In college you have increased freedom to structure your time as you please. With that freedom comes increased responsibility. High school teachers often take it upon themselves to track down students who miss class or forget assignments. College instructors, however, expect you to take full responsibility for managing yourself and getting your work done on time.
Getting Started: Short- and Long-Term Planning
At the beginning of the semester, establish a weekly routine for when you will study and write. A general guideline is that for every hour spent in class, students should expect to spend another two to three hours on reading, writing, and studying for tests. Therefore, if you are taking a biology course that meets three times a week for an hour at a time, you can expect to spend six to nine hours per week on it outside of class. You will need to budget time for each class just like an employer schedules shifts at work, and you must make that study time a priority.
That may sound like a lot when taking multiple classes, but if you plan your time carefully, it is manageable. A typical full-time schedule of fifteen credit hours translates into thirty to forty-five hours per week spent on schoolwork outside of class. All in all, a full-time student would spend about as much time on school each week as an employee spends on work. Balancing school and a job can be more challenging, but still doable.
In addition to setting aside regular work periods, you will need to plan ahead to handle more intense demands, such as studying for exams and writing major papers. At the beginning of the semester, go through your course syllabi and mark all major due dates and exam dates on a calendar. Use a format that you check regularly, such as your smartphone or the calendar feature in your e-mail.
The two- to three-hour rule may sound intimidating. However, keep in mind that this is only a rule of thumb. Realistically, some courses will be more challenging than others, and the demands will ebb and flow throughout the semester. You may have trouble-free weeks and stressful weeks. When you schedule your classes, try to balance introductory-level classes with more advanced classes so that your work load stays manageable.
Crystal knew that to balance a job, college classes, and a family, it was crucial for her to get organized. For the month of September, she drew up a week-by-week calendar that listed not only her own class and work schedules but also the days her son attended preschool and the days her husband had off from work. She and her husband discussed how to share their day-to-day household responsibilities so she would be able to get her schoolwork done. Crystal also made a note to talk to her supervisor at work about reducing her hours during finals week in December.
Now that you have learned some time-management basics, it is time to apply those skills. For this exercise, you will develop a weekly schedule and a semester calendar.
- Working with your class schedule, map out a week-long schedule of study time. Try to apply the “two- to three-hour” rule. Be sure to include any other nonnegotiable responsibilities, such as a job or child care duties.
- Use your course syllabi to record exam dates and due dates for major assignments in a calendar (paper or electronic). Use a star, highlighting, or other special marking to set off any days or weeks that look especially demanding.
Staying Consistent: Time Management Dos and Don’ts
Setting up a schedule is easy. Sticking with it, however, may create challenges. A schedule that looked great on paper may prove to be unrealistic. Sometimes, despite students’ best intentions, they end up procrastinating or pulling all-nighters to finish a paper or study for an exam.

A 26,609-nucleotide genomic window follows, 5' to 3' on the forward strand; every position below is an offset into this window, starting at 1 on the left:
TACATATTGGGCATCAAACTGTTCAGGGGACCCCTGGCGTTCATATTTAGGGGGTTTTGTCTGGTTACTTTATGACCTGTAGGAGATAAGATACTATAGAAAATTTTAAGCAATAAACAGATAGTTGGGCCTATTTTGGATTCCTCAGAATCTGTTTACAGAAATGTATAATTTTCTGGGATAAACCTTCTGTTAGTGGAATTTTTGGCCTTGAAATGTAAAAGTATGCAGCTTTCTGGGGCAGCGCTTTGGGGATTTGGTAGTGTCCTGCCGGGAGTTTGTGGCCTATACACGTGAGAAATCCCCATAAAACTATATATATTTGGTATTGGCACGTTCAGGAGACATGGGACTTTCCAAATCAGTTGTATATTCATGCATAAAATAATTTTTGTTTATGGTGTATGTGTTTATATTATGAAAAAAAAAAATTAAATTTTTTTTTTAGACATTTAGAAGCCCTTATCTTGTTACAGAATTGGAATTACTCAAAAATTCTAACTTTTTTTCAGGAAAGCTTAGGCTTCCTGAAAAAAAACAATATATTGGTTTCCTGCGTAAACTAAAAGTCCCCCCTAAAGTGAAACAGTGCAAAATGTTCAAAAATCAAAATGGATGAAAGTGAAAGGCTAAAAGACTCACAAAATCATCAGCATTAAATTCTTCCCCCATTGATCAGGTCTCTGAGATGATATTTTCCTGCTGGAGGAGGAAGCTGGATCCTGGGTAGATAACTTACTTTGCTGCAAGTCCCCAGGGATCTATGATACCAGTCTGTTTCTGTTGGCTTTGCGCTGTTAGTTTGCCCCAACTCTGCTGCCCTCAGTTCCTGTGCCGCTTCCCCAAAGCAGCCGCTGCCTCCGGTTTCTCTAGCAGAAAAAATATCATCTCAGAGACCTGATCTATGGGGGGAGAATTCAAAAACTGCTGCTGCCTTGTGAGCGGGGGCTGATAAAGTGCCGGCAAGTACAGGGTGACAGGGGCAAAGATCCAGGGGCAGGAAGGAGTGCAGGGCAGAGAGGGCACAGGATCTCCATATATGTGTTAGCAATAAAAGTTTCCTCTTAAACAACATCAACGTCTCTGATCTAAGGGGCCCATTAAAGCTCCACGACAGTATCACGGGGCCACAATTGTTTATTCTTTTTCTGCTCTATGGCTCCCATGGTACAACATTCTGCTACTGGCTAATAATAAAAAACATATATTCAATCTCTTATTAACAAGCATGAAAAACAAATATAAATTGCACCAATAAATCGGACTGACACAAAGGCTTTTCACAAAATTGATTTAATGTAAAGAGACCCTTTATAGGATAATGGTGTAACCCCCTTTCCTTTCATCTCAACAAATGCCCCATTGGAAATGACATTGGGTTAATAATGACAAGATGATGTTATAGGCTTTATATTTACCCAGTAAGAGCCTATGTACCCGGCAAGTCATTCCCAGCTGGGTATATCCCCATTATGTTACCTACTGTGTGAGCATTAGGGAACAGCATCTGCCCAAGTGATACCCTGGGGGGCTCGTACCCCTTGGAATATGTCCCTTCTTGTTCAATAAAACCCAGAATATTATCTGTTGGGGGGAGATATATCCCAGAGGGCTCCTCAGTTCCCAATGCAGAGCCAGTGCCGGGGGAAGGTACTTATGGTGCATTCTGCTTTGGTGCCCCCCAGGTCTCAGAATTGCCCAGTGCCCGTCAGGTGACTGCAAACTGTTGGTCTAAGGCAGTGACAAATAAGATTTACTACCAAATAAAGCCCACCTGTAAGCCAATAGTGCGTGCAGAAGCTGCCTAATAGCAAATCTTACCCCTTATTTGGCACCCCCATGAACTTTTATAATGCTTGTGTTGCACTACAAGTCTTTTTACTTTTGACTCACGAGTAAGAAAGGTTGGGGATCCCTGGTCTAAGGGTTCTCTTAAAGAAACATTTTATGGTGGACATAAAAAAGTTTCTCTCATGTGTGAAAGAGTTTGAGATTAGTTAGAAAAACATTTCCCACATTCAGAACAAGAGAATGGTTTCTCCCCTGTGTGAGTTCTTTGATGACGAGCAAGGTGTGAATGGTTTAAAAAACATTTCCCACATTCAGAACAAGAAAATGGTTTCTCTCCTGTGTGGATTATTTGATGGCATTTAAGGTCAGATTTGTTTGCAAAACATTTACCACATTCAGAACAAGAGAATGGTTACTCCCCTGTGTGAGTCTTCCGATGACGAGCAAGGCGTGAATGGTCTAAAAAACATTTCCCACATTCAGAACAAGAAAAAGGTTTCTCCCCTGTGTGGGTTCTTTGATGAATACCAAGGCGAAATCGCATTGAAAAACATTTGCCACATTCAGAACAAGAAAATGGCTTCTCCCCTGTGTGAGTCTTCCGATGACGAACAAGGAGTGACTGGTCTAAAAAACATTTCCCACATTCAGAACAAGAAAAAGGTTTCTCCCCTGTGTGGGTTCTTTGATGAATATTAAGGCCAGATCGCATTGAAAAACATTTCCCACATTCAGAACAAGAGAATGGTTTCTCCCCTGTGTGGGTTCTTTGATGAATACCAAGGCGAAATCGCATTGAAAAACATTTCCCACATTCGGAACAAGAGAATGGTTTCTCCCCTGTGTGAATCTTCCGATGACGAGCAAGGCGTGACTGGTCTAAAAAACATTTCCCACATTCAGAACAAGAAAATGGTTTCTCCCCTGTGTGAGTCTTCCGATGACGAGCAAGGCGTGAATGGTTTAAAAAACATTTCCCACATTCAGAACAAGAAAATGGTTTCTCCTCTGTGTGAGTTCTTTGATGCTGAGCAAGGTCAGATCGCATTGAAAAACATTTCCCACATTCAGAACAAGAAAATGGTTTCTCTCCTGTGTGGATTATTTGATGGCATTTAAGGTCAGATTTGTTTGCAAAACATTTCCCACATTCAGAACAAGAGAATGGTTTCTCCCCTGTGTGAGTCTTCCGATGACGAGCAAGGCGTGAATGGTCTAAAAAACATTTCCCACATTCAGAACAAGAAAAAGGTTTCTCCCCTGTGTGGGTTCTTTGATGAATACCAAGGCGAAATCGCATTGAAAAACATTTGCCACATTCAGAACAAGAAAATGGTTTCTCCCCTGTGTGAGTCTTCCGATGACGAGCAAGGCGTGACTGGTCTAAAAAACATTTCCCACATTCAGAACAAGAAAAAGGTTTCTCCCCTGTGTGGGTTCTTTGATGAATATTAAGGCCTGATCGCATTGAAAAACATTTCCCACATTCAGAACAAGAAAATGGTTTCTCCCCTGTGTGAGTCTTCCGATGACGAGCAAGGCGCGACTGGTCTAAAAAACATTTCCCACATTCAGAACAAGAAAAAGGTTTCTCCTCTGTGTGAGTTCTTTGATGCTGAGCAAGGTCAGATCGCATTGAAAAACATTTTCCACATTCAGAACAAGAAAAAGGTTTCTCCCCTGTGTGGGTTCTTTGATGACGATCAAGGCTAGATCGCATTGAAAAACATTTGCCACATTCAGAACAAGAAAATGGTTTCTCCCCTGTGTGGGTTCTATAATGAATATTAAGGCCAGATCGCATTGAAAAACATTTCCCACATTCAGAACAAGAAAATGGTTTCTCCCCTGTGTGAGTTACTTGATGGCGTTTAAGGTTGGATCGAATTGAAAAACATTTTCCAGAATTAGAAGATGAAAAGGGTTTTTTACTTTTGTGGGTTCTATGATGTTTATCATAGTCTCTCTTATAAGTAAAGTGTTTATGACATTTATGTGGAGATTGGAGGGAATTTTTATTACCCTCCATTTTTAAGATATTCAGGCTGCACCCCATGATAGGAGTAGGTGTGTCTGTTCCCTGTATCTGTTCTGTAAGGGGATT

Keep in mind, however, that your weekly schedule and semester calendar are time-management tools. Like any tools, their effectiveness depends on the user: you. If you leave a tool sitting in the box unused (e.g., if you set up your schedule and then forget about it), it will not help you complete the task. And if, for some reason, a particular tool or strategy is not getting the job done, you need to figure out why and maybe try using something else.
With that in mind, read the list of time-management dos and don’ts. Keep this list handy as a reference you can use throughout the semester to “troubleshoot” if you feel like your schoolwork is getting off track.
- Set aside time to review your schedule or calendar regularly and update or adjust them as needed.
- Be realistic when you schedule study time. Do not plan to write your paper on Friday night when everyone else is out socializing. When Friday comes, you might end up abandoning your plans and hanging out with your friends instead.
- Be honest with yourself about where your time goes. Do not fritter away your study time on distractions like e-mail and social networking sites.
- Accept that occasionally your work may get a little off track. No one is perfect.
- Accept that sometimes you may not have time for all the fun things you would like to do.
- Recognize times when you feel overextended. Sometimes you may just need to get through an especially demanding week. However, if you feel exhausted and overworked all the time, you may need to scale back on some of your commitments.
- Have a plan for handling high-stress periods, such as final exam week. Try to reduce your other commitments during those periods—for instance, by scheduling time off from your job. Build in some time for relaxing activities, too.
- Do not procrastinate on challenging assignments. Instead, break them into smaller, manageable tasks that can be accomplished one at a time.
- Do not fall into the trap of “all-or-nothing” thinking: “There is no way I can fit in a three-hour study session today, so I will just wait until the weekend.” Extended periods of free time are hard to come by, so find ways to use small blocks of time productively. For instance, if you have a free half hour between classes, use it to preview a chapter or brainstorm ideas for an essay.
- Do not fall into the trap of letting things slide and promising yourself, “I will do better next week.” When next week comes, the accumulated undone tasks will seem even more intimidating, and you will find it harder to get them done.
- Do not rely on caffeine and sugar to compensate for lack of sleep. These stimulants may temporarily perk you up, but your brain functions best when you are rested.